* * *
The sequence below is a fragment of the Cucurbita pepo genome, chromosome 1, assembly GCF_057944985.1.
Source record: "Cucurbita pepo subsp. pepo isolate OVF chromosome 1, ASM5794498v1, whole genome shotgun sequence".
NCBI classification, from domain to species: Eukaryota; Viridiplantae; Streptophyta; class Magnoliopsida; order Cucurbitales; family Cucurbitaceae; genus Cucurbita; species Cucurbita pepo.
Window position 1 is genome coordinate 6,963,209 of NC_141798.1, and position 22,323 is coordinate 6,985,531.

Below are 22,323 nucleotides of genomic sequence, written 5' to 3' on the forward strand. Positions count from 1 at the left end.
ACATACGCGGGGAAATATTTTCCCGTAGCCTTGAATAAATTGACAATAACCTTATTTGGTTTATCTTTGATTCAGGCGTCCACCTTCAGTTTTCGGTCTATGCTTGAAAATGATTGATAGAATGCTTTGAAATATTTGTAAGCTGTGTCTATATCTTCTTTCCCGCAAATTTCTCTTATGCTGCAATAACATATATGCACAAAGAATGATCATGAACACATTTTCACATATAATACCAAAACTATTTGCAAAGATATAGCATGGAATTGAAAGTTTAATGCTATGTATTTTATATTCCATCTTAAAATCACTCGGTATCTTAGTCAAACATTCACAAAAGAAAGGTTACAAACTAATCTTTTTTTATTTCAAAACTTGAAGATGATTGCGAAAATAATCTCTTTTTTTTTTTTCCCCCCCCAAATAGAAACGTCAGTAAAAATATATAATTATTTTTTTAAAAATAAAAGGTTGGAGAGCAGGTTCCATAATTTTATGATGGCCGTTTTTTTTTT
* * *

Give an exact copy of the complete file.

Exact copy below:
The sequence below is a fragment of the Cucurbita pepo genome, chromosome 1, assembly GCF_057944985.1.
Source record: "Cucurbita pepo subsp. pepo isolate OVF chromosome 1, ASM5794498v1, whole genome shotgun sequence".
NCBI classification, from domain to species: Eukaryota; Viridiplantae; Streptophyta; class Magnoliopsida; order Cucurbitales; family Cucurbitaceae; genus Cucurbita; species Cucurbita pepo.
Window position 1 is genome coordinate 6,963,209 of NC_141798.1, and position 22,323 is coordinate 6,985,531.

Below are 22,323 nucleotides of genomic sequence, written 5' to 3' on the forward strand. Positions count from 1 at the left end.
ACATACGCGGGGAAATATTTTCCCGTAGCCTTGAATAAATTGACAATAACCTTATTTGGTTTATCTTTGATTCAGGCGTCCACCTTCAGTTTTCGGTCTATGCTTGAAAATGATTGATAGAATGCTTTGAAATATTTGTAAGCTGTGTCTATATCTTCTTTCCCGCAAATTTCTCTTATGCTGCAATAACATATATGCACAAAGAATGATCATGAACACATTTTCACATATAATACCAAAACTATTTGCAAAGATATAGCATGGAATTGAAAGTTTAATGCTATGTATTTTATATTCCATCTTAAAATCACTCGGTATCTTAGTCAAACATTCACAAAAGAAAGGTTACAAACTAATCTTTTTTTATTTCAAAACTTGAAGATGATTGCGAAAATAATCTCTTTTTTTTTTTTCCCCCCCCAAATAGAAACGTCAGTAAAAATATATAATTATTTTTTTAAAAATAAAAGGTTGGAGAGCAGGTTCCATAATTTTATGATGGCCGTTTTTTTTTT